Cloud computing is now so much part of our everyday lives that it’s hard to remember a time when this wasn’t the case. Less than a decade ago, our surveys were still throwing up results confirming limited uptake and commitment in the mainstream.
As this article from 2013 illustrates, part of the problem was an interesting chicken-and-egg situation blocking progress. Put simply, a lot of SMBs were not buying into SaaS and other cloud propositions because their trusted ‘go to’ suppliers – local resellers and services firms – were not offering them. Why? Well because there wasn’t enough demand.
Did SaaS render traditional resellers and integrators redundant?
Meanwhile, the entities that could unblock this situation – the big cloud providers – were paying little attention to the channel. Indeed, it was not uncommon to hear the notion that being able to provision a SaaS application armed only with a web browser and credit card rendered traditional resellers and integrators redundant.
As a result, some cloud providers went to market with stupidly low prices as they perceived they were in a land-grab situation with no intermediary costs to worry about. This left little or nothing in the way of margin for those in the channel, which made them even more reluctant to jump on the cloud bandwagon.
Listening to cloud providers in briefings and reading the rhetoric they often put out in press releases, it was clear that their excitement and enthusiasm was frequently accompanied by big dollops of delusion, arrogance and ignorance.
After much spinning of wheels, the cloud providers began to realise that it didn’t matter how much noise you made and the amount of impressive-looking smoke you generated, it was traction that mattered. It gradually became clear that the way to achieve this was to reduce the revs on the evangelism front and pay more attention to how deals actually get done in the real world, and particularly in the channel where (to stretch the metaphor to its limits) the rubber meets the road [groan].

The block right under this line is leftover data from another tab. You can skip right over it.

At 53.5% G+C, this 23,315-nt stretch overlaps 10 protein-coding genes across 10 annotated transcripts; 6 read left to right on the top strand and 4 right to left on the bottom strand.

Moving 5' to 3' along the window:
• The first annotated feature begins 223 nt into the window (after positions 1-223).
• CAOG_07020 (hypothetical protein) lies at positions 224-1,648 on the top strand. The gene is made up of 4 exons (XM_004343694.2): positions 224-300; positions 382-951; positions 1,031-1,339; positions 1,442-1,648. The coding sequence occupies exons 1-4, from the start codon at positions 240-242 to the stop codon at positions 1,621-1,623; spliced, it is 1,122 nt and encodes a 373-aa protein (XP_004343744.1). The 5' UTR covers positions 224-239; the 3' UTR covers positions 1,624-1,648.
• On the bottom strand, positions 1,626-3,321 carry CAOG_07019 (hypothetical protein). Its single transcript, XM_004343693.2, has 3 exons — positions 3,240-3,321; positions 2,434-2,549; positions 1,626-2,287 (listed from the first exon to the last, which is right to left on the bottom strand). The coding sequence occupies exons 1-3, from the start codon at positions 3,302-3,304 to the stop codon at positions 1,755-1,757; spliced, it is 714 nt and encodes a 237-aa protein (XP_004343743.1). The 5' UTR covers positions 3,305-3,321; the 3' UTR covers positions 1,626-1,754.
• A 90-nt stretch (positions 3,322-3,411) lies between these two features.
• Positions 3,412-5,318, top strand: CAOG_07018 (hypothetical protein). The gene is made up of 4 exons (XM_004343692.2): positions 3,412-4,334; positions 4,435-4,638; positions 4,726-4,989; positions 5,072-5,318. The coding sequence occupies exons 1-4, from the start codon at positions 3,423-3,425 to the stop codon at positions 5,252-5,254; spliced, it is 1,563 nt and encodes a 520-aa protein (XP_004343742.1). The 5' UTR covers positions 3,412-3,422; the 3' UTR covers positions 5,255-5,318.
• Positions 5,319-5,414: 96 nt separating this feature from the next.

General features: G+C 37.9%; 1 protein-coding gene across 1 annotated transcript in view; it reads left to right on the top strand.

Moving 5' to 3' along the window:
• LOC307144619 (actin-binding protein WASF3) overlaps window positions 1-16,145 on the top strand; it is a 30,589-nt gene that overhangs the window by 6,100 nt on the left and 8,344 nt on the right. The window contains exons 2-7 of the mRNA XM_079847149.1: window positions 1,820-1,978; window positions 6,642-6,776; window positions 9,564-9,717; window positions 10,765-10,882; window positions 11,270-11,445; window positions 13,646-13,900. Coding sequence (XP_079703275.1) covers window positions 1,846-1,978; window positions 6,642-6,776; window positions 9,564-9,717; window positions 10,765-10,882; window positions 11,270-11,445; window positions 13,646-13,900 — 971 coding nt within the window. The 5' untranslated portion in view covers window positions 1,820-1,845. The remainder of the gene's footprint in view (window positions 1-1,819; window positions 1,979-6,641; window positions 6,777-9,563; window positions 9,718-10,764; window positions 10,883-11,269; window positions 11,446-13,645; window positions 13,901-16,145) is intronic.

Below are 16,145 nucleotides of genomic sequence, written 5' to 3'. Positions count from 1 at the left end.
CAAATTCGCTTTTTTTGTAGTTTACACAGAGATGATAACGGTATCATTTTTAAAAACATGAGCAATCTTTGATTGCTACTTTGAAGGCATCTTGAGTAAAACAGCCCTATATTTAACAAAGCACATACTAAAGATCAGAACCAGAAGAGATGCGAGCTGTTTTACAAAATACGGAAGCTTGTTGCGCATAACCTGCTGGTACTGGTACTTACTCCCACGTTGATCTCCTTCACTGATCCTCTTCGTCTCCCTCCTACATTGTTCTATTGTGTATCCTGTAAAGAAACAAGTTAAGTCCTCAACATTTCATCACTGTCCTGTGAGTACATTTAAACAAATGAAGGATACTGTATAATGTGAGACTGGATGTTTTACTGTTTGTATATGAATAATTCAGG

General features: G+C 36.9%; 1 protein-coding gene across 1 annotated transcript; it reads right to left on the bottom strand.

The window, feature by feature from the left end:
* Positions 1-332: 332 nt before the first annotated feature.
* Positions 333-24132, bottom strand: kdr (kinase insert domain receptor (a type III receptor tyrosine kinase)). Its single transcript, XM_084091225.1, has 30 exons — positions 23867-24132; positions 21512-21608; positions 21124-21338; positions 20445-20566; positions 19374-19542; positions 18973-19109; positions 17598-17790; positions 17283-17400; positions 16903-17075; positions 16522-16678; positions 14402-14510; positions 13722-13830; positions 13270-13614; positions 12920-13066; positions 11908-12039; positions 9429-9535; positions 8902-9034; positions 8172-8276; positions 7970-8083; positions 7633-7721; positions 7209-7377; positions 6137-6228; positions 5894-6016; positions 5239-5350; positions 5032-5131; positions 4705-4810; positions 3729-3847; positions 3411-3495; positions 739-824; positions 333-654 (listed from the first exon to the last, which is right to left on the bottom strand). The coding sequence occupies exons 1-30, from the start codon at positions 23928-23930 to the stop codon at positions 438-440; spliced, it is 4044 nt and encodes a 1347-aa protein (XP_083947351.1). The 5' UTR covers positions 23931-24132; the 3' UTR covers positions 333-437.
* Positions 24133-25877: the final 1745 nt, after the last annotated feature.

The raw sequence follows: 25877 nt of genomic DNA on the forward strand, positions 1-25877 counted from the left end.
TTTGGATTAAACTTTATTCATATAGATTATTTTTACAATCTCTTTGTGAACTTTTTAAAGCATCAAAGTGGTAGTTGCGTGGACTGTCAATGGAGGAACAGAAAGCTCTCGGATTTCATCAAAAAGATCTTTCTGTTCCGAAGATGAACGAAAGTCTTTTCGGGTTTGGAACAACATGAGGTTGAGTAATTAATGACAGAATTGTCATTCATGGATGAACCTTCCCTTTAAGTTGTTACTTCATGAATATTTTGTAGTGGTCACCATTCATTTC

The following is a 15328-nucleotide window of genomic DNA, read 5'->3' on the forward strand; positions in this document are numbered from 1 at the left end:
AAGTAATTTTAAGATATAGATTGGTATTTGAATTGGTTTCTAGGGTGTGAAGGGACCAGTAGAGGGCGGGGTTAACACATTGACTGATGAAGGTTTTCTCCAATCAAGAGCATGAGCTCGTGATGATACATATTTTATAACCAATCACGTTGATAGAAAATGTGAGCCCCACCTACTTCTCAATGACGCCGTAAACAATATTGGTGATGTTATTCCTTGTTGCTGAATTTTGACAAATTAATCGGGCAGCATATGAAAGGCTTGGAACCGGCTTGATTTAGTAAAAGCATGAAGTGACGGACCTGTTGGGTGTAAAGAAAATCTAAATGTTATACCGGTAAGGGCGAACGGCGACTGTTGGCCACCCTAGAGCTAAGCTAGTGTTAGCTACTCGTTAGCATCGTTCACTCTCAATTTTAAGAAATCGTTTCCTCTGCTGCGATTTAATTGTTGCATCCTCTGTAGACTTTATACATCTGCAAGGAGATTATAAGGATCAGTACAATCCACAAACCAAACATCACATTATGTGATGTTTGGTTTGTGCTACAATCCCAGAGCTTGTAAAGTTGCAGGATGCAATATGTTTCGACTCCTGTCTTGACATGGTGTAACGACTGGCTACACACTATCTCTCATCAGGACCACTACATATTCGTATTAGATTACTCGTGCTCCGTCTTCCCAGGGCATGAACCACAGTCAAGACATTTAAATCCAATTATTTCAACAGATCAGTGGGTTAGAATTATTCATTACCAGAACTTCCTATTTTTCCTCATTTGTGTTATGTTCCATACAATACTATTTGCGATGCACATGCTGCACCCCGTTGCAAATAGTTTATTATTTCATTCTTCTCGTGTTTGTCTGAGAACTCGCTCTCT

In practical terms, part of the transition to more balanced and realistic ‘go-to-market’ strategies often involved hiring people with sound experience from the traditional IT vendor community. Not being blinkered by cloud religion, these individuals encouraged a more pragmatic and inclusive approach, and helped to drive a mindset of ‘AND’ rather than ‘OR’.
Listening to customers, instead of preaching to them
Along the way, cloud providers also started listening to customers rather than just preaching to them, which meant they were taken more seriously.
Wind the clock forward to today and pretty much every major cloud player, including the likes of Google, Amazon, Microsoft and Salesforce.com, now have grown-up alliances and channel programs in place to support their cloud businesses. As predicted, these look a lot like the programs that have been used for decades to recruit, motivate and enable partners such as ISVs, integrators, resellers and so on in the IT marketplace more broadly.
Some of these programs aren’t perfect, but the commitment is there, which will continue to open up the mainstream market and provide more choice for customers.
Dale is a co-founder of Freeform Dynamics, and today runs the company. As part of this, he oversees the organisation’s industry coverage and research agenda, which tracks technology trends and developments, along with IT-related buying behaviour among mainstream enterprises, SMBs and public sector organisations.
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